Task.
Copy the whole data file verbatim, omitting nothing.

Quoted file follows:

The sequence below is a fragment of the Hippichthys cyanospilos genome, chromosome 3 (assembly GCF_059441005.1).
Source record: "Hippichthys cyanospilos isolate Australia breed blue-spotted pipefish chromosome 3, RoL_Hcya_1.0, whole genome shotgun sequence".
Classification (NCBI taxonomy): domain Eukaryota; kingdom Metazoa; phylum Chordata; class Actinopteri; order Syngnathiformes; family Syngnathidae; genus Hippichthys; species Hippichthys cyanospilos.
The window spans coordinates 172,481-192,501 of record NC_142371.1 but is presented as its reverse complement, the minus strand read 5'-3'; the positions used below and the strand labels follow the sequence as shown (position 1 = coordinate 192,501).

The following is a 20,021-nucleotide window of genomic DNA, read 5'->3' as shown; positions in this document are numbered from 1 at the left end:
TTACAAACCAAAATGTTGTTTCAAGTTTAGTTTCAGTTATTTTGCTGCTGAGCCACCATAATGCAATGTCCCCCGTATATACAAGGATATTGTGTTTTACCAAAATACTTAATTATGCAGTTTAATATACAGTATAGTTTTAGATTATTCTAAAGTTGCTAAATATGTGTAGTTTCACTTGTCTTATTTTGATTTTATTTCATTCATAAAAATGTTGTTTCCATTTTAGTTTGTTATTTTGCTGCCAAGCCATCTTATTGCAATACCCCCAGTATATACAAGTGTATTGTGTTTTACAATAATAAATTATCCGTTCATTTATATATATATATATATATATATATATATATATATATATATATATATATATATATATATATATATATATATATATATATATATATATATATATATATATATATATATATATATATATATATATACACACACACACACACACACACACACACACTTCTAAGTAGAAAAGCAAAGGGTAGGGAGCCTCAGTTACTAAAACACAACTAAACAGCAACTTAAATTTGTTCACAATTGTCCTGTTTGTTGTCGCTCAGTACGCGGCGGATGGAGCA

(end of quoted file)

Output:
The sequence below is a fragment of the Hippichthys cyanospilos genome, chromosome 3 (assembly GCF_059441005.1).
Source record: "Hippichthys cyanospilos isolate Australia breed blue-spotted pipefish chromosome 3, RoL_Hcya_1.0, whole genome shotgun sequence".
Classification (NCBI taxonomy): domain Eukaryota; kingdom Metazoa; phylum Chordata; class Actinopteri; order Syngnathiformes; family Syngnathidae; genus Hippichthys; species Hippichthys cyanospilos.
The window spans coordinates 172,481-192,501 of record NC_142371.1 but is presented as its reverse complement, the minus strand read 5'-3'; the positions used below and the strand labels follow the sequence as shown (position 1 = coordinate 192,501).

The following is a 20,021-nucleotide window of genomic DNA, read 5'->3' as shown; positions in this document are numbered from 1 at the left end:
TTACAAACCAAAATGTTGTTTCAAGTTTAGTTTCAGTTATTTTGCTGCTGAGCCACCATAATGCAATGTCCCCCGTATATACAAGGATATTGTGTTTTACCAAAATACTTAATTATGCAGTTTAATATACAGTATAGTTTTAGATTATTCTAAAGTTGCTAAATATGTGTAGTTTCACTTGTCTTATTTTGATTTTATTTCATTCATAAAAATGTTGTTTCCATTTTAGTTTGTTATTTTGCTGCCAAGCCATCTTATTGCAATACCCCCAGTATATACAAGTGTATTGTGTTTTACAATAATAAATTATCCGTTCATTTATATATATATATATATATATATATATATATATATATATATATATATATATATATATATATATATATATATATATATATATATATATATATATATATATATATATATATATATATATATATATACACACACACACACACACACACACACACACTTCTAAGTAGAAAAGCAAAGGGTAGGGAGCCTCAGTTACTAAAACACAACTAAACAGCAACTTAAATTTGTTCACAATTGTCCTGTTTGTTGTCGCTCAGTACGCGGCGGATGGAGCA